The BT Pub Cup Final at Wembley Stadium - let that ensemble of words sink in for a sec - is not a sentence that I ever saw myself writing, but here we are. All said and done, the home of football isn't a bad port of call for my first match of the new season.
And it turns out I’m not the only bleary-eyed Bradfordian knocking about in the national stadium today, either. Northern heat winners The New Line have also made the journey down from B-Town and, with a plethora of tracksuited entourage in tow, appear to have assembled a European tour squad for the occasion, too.
In contrast, opposing finalists The Victoria, Brighton’s finest, look a tad light in the high-vis vested extras department.
Even in the middle of August it can get a bit nippy in here, and for a minute I’m transported back to Bradford City’s Carabao cup final hammering at the hands of Swansea City back in 2013. A glacial February afternoon, that.
If you watch the footage back carefully from that historic day, you might just spot a handful of lads, with twenty-five minutes still to go, weaving their way shamefully through the half-frozen flag-waving claret and amber masses in search of the more snug environs of a local pub. The magic of the Cup, eh.
For today’s BT Pub Cup Final Wembley may be echoey and near-empty but the organisers have razzed things up enough to ensure that it doesn’t feel like a nothingy practice match or close-season kickabout. There’s a fourth official, there’s a massive trophy and from our lofty seats in the Royal Box we watch as the players emerge from the tunnel to Champions League soundtrack banger Zadok the Priest. It’s the best kind of bonkers.
There’s even a glossy matchday programme, which means I can refer to The Victoria’s early scorer using his Sunday name of George Rudwick rather than plain old “Number 14”. Nice freekick that, Rudders lad.
Lively captain Owen Scerri adds a penalty’d second on twenty minutes, much to the chagrin of the New Line Ultras a couple of rows in front of me, a sizeable squad who’ve come down to back the Bradford side. They do so vocally, between double- and triple-checking with each other exactly what time the Wembley bar will be open. Fair's fair.
It turns out that a Yorkshire rendition of “You Fat Bastard”, aimed at nobody in particular, really reverberates around Wembley stadium when there aren’t many people in to soak up the sound. The sound carries. Soon after, a “You diving doilem” is directed at a player who's judged to have gone to ground a little too easily. Got the ball, ref! I could be 200 miles back up north in a boggy Bradford park.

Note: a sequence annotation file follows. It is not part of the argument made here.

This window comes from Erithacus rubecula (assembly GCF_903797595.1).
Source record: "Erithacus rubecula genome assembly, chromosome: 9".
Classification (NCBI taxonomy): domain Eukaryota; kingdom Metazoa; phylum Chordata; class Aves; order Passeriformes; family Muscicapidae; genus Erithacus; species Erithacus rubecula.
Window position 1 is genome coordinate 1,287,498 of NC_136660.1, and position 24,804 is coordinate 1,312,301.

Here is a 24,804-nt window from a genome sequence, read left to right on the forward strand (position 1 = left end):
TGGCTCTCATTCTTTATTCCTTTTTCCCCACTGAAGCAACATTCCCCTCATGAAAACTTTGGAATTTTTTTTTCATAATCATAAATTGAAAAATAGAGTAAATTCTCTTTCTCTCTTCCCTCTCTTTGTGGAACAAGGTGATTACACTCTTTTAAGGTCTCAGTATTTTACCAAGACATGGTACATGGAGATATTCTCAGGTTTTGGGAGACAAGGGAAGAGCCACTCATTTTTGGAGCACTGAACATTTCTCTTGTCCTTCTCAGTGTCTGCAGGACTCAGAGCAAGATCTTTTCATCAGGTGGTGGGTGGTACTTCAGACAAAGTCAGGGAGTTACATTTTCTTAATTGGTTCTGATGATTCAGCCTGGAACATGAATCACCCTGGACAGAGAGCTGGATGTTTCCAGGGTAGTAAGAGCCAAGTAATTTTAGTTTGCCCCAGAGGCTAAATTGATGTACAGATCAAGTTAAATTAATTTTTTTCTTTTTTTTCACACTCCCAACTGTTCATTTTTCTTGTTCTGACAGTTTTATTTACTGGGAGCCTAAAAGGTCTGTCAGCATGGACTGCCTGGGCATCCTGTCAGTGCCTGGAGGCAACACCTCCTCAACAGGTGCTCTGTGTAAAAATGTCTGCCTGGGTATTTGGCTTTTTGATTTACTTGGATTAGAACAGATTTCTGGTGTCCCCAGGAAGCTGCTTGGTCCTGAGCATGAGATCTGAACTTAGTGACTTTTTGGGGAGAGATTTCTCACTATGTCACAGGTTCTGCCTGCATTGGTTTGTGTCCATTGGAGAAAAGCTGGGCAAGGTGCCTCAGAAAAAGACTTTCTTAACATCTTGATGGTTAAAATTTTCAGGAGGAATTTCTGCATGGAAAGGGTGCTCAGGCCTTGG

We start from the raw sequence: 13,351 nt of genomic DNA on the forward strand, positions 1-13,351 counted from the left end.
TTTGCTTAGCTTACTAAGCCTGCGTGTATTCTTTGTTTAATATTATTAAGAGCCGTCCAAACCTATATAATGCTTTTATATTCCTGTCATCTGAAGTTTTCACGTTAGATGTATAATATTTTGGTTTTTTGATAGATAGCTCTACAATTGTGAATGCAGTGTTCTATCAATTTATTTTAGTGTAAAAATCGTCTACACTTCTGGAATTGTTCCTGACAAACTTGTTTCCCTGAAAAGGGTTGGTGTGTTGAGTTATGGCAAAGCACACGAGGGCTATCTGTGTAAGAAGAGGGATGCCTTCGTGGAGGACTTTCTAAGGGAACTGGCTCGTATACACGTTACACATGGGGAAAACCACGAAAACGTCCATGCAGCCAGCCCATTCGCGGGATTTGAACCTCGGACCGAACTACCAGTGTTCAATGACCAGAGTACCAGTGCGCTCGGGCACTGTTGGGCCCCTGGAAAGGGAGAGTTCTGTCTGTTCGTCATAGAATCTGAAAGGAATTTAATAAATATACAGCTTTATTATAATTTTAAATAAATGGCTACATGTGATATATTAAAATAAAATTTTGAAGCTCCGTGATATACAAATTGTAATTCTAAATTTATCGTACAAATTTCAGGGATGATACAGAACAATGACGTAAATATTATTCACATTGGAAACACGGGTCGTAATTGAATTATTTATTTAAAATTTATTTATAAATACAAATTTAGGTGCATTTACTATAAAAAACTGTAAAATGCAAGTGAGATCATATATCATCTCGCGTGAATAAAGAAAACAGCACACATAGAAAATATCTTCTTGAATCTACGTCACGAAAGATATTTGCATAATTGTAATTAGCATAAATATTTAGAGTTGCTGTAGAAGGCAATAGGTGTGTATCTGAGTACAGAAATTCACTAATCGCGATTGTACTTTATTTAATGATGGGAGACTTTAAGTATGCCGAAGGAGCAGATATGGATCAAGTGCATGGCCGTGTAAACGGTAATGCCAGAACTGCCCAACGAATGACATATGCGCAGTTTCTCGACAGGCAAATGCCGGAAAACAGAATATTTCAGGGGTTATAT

The half ends with an ambitious overhead volley. Well, you would, here, wouldn’t you?
The New Line restart with intent - they’re decent when they get the chance - but the positivity is short-lived as Farrall Ryder, one of several players who appear to be a couple of pegs above the rough and tumble world of pub football, swooshes in another freekick for The Victoria. According to the programme this is only the second time that the team have played together, disproving in an instant those who blether on about needing 'time to gel'.
It’s a big pitch is Wembo, and in a show of sympathy my own legs start to turn to treacle on the hour mark even from up here in the padded posh seats.
In true pub football fashion my attention wanders momentarily while I consult Google Maps for the most direct route back to the boozer, and it’s in that moment that The Victoria nick what I'm told was a long-range-deflected fourth goal. 4-0’s a bit harsh on The New Line, but they can at least say that they came to Wembley and nearly didn’t concede a goal from open play.
|35 mins a half|
The New Line 0
The Victoria 4
Pies in the posh seats? Put your scepticism away. There were two, that’s two, pert little pastries with an interior of slow-cooked beef in thick gravy. Bonus points for the additional ladle of lump-free mash, but we’ll turn a blind eye to the sprinkling of watercress, which was surely an accident.
Like mum always told/tells me to do, I make use of the facilities before we depart, and in one of the more surreal episodes of life so far the soundtrack to my Wembley wee is a sweetly melodic version of “We Are The Champions”, whistled with sincerity by The Glenn Hoddle who's washing his hands at the sink.